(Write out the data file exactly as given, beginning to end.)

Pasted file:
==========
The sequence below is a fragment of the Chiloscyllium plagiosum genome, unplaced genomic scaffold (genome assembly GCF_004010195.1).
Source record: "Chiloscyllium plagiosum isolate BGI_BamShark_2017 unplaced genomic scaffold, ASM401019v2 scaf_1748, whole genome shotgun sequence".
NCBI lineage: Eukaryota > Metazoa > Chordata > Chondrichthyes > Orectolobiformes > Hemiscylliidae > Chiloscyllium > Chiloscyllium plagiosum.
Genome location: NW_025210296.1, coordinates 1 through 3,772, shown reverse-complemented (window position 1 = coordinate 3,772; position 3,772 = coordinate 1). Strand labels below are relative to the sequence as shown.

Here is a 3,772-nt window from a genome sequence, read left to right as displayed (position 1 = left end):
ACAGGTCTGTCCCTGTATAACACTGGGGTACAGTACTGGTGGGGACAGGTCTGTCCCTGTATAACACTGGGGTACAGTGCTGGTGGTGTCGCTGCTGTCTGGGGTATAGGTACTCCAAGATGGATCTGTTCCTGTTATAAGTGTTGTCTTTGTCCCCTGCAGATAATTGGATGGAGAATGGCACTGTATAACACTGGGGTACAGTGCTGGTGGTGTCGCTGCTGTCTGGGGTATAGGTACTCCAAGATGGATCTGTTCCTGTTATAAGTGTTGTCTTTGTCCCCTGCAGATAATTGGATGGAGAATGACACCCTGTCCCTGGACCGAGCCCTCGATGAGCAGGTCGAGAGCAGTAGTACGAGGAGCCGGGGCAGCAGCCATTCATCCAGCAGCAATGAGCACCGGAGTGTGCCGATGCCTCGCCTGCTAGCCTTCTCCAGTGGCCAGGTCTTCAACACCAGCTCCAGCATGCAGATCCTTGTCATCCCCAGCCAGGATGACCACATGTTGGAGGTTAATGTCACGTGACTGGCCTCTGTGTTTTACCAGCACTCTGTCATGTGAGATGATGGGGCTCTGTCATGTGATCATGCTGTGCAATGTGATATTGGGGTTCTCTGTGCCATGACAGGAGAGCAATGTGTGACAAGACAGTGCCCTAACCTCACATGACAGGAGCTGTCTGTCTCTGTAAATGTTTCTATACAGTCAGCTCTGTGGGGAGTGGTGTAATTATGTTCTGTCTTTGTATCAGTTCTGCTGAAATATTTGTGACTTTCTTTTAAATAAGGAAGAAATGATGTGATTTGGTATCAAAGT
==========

The sequence below is a fragment of the Chiloscyllium plagiosum genome, unplaced genomic scaffold (genome assembly GCF_004010195.1).
Source record: "Chiloscyllium plagiosum isolate BGI_BamShark_2017 unplaced genomic scaffold, ASM401019v2 scaf_1748, whole genome shotgun sequence".
NCBI lineage: Eukaryota > Metazoa > Chordata > Chondrichthyes > Orectolobiformes > Hemiscylliidae > Chiloscyllium > Chiloscyllium plagiosum.
Genome location: NW_025210296.1, coordinates 1 through 3,772, shown reverse-complemented (window position 1 = coordinate 3,772; position 3,772 = coordinate 1). Strand labels below are relative to the sequence as shown.

Here is a 3,772-nt window from a genome sequence, read left to right as displayed (position 1 = left end):
ACAGGTCTGTCCCTGTATAACACTGGGGTACAGTACTGGTGGGGACAGGTCTGTCCCTGTATAACACTGGGGTACAGTGCTGGTGGTGTCGCTGCTGTCTGGGGTATAGGTACTCCAAGATGGATCTGTTCCTGTTATAAGTGTTGTCTTTGTCCCCTGCAGATAATTGGATGGAGAATGGCACTGTATAACACTGGGGTACAGTGCTGGTGGTGTCGCTGCTGTCTGGGGTATAGGTACTCCAAGATGGATCTGTTCCTGTTATAAGTGTTGTCTTTGTCCCCTGCAGATAATTGGATGGAGAATGACACCCTGTCCCTGGACCGAGCCCTCGATGAGCAGGTCGAGAGCAGTAGTACGAGGAGCCGGGGCAGCAGCCATTCATCCAGCAGCAATGAGCACCGGAGTGTGCCGATGCCTCGCCTGCTAGCCTTCTCCAGTGGCCAGGTCTTCAACACCAGCTCCAGCATGCAGATCCTTGTCATCCCCAGCCAGGATGACCACATGTTGGAGGTTAATGTCACGTGACTGGCCTCTGTGTTTTACCAGCACTCTGTCATGTGAGATGATGGGGCTCTGTCATGTGATCATGCTGTGCAATGTGATATTGGGGTTCTCTGTGCCATGACAGGAGAGCAATGTGTGACAAGACAGTGCCCTAACCTCACATGACAGGAGCTGTCTGTCTCTGTAAATGTTTCTATACAGTCAGCTCTGTGGGGAGTGGTGTAATTATGTTCTGTCTTTGTATCAGTTCTGCTGAAATATTTGTGACTTTCTTTTAAATAAGGAAGAAATGATGTGATTTGGTATCAAAGT